Secondly, AVF transition is not financially sustainable. Despite Ma’s pledge, the defence budget constituted only 2.1% of GDP in 2013 (p.2), even lower than during last years of DPP administration. This year, Taiwan’s defence budget was equal to US$10.5 billion under the situation where large majority of soldiers are still conscripts who receive monthly less than US$200 (and around US$500 when stationed outside of Taiwan-proper). However, AVF reform includes entry-level salary just below US$1000. Tienlin Yeh notes that transition to AVF would require roughly US$1 billion just for the new salaries, excluding training, education, benefits, housing, etc. That is roughly a 10% increase of the budget just to cover salaries for professional soldiers. Without an adequate increase of the budget, personnel expenses risk jeopardizing resources available for operations and maintenance.

This is not a good idea considering that, for instance, Taiwan’s air force is ageing without the prospective of new replacements. Thus, operation costs are very likely to rise and without available budget the combat preparedness would be under great stress. In 2008, Ma pledged ratio 4:3:3 for personnel, operation and maintenance, and defense investments. Reality in 2013 is ratio 4,75:2,32:2,77 (p. 26). Again, this situation still reflects military that looks much more like conscription-based than all-volunteer. The conclusion is clear: if AVF transformation proceeds without appropriate funding, the operation and maintenance parts of the budget will suffer together with defense investment (and R&D in particular), while personnel costs will rise well above 50% of the budget. Needless to say that this would not be a sustainable situation. Similar to Ma’s pledge in 2008, the DPP in 2013 promises that defence spending would not fall below 3% (p. 19) once the main opposition party is in power. However, fulfilment of this pledge does not depend only on the result of elections but also on political will to increase defence spending on the expense of cuts in areas like electricity and petrol subsidies or public healthcare despite expected public opposition.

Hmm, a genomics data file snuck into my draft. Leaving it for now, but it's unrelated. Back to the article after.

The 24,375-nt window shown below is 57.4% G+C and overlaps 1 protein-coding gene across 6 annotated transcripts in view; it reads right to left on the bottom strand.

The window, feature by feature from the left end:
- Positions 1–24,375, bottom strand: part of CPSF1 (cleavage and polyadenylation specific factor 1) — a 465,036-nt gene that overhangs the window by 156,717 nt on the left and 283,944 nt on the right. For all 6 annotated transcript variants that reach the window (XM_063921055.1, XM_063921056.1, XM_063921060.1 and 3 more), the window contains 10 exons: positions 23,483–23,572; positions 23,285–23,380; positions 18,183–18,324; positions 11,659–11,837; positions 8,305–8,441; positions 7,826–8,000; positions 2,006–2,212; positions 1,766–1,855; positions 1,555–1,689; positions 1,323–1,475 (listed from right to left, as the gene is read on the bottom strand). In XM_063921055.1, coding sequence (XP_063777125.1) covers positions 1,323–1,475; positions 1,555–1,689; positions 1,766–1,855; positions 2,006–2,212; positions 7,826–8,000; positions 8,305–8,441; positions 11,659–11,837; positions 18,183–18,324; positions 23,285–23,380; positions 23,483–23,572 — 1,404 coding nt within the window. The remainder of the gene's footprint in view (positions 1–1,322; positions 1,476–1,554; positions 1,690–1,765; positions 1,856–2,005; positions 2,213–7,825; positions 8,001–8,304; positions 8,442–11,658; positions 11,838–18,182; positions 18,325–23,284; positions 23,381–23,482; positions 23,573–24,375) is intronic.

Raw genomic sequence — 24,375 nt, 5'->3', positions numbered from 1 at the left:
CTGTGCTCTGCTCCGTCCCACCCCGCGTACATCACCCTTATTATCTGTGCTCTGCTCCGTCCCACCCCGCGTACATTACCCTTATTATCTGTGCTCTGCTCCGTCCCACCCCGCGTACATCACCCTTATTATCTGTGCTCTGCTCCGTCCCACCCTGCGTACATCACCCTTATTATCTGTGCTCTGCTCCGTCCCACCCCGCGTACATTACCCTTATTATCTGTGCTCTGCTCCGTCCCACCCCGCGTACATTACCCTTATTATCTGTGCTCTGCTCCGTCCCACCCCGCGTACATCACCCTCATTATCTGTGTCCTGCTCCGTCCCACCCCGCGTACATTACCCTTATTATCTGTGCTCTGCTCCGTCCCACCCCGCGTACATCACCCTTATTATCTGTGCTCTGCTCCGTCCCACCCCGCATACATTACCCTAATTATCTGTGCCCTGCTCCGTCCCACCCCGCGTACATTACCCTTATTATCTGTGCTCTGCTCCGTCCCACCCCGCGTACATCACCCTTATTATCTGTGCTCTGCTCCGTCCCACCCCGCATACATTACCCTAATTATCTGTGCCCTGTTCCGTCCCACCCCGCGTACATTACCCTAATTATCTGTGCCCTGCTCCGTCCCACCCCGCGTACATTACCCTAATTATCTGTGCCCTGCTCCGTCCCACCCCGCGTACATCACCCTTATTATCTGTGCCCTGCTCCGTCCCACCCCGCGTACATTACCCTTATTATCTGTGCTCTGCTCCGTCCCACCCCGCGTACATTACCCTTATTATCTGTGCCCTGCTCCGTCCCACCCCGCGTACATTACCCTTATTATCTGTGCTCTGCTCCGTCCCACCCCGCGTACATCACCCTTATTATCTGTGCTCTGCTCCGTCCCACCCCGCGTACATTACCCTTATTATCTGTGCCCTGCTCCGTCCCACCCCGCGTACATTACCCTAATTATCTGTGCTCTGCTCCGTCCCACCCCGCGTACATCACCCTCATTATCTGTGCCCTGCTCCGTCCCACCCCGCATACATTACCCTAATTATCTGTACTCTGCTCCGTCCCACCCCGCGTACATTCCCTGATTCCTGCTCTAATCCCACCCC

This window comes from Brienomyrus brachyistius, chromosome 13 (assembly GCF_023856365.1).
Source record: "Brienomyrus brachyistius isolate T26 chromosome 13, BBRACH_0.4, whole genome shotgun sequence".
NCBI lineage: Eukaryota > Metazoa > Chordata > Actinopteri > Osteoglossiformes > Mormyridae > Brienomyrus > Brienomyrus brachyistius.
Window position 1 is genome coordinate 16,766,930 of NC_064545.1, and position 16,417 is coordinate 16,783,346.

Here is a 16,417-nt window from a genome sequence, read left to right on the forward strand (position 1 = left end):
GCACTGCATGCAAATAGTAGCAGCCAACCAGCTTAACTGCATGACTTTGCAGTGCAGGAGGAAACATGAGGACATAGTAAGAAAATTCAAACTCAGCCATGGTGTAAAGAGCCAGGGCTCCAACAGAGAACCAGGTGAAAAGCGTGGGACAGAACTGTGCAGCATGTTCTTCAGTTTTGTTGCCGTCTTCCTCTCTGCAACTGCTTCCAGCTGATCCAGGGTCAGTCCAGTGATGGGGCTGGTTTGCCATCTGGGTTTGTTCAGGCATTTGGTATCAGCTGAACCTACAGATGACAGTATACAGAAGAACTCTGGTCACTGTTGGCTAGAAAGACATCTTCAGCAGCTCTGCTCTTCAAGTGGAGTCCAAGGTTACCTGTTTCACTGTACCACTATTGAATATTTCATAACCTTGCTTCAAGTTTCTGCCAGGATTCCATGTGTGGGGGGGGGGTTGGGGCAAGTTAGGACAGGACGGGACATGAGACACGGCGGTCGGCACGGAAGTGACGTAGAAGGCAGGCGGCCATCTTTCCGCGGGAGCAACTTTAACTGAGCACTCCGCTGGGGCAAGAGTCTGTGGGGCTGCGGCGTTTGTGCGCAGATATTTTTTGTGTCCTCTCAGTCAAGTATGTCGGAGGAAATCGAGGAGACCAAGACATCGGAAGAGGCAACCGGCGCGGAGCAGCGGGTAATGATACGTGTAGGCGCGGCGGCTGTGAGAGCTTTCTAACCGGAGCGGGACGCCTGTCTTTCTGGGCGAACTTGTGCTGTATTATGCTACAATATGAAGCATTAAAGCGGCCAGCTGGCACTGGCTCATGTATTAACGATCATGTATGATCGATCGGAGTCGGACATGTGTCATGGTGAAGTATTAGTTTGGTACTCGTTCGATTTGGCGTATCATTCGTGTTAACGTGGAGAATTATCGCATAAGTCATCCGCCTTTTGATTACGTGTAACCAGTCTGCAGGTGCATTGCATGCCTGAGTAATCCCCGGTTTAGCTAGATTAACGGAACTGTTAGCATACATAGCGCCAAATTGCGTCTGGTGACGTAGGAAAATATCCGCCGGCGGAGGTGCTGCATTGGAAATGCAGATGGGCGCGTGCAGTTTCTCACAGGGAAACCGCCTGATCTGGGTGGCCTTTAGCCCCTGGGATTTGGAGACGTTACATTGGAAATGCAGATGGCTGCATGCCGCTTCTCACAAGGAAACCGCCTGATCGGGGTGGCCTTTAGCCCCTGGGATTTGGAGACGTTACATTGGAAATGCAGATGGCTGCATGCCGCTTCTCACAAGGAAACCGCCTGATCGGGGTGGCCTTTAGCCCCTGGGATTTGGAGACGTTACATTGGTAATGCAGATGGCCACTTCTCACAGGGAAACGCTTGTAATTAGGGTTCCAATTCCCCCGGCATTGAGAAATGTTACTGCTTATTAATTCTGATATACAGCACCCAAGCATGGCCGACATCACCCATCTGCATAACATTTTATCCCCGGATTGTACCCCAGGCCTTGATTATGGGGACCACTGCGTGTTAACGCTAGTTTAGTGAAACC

Thirdly, civilians will need to foster control over the Ministry of National Defence if the reforms are to be implemented as politicians expect. A situation where a minister is the former head of General Staff with a background in the Air Force and his deputy is an Army general is highly abnormal for a democracy. Granted, a civilian in charge of the MND does not have a great tradition in Taiwan. The last civilian who was in charge of the MND, Andrew Yang, held his post only six days (1 August – 6 August 2013) before he resigned over allegations of plagiarism in one of his earlier publications. However, reform of the armed forces often goes against vested interest of the different branches in the military. Having soldiers managing the MND plays into these interest because one can hardly expect stakeholders to chop the branch they are sitting on.

The title of the article contains word ‘aborted’ and that might not be a totally fair judgment. However, it is aborted from Ma’s perspective as he won’t be the person overseeing its implementation and military reform will be yet another item the embattled president will not be able to tick off his list. Nevertheless, Taiwan’s military needs reform and an all volunteer force is a step in the right direction. However, it will require a complex effort including improvement of the military’s image and allocation of adequate resources.

Michal Thim is a PhD candidate in the Taiwan Studies Program at the China Policy Institute, School of Contemporary Chinese Studies, University of Nottingham. Michal blogs at Taiwan in Perspective and tweets @michalthim.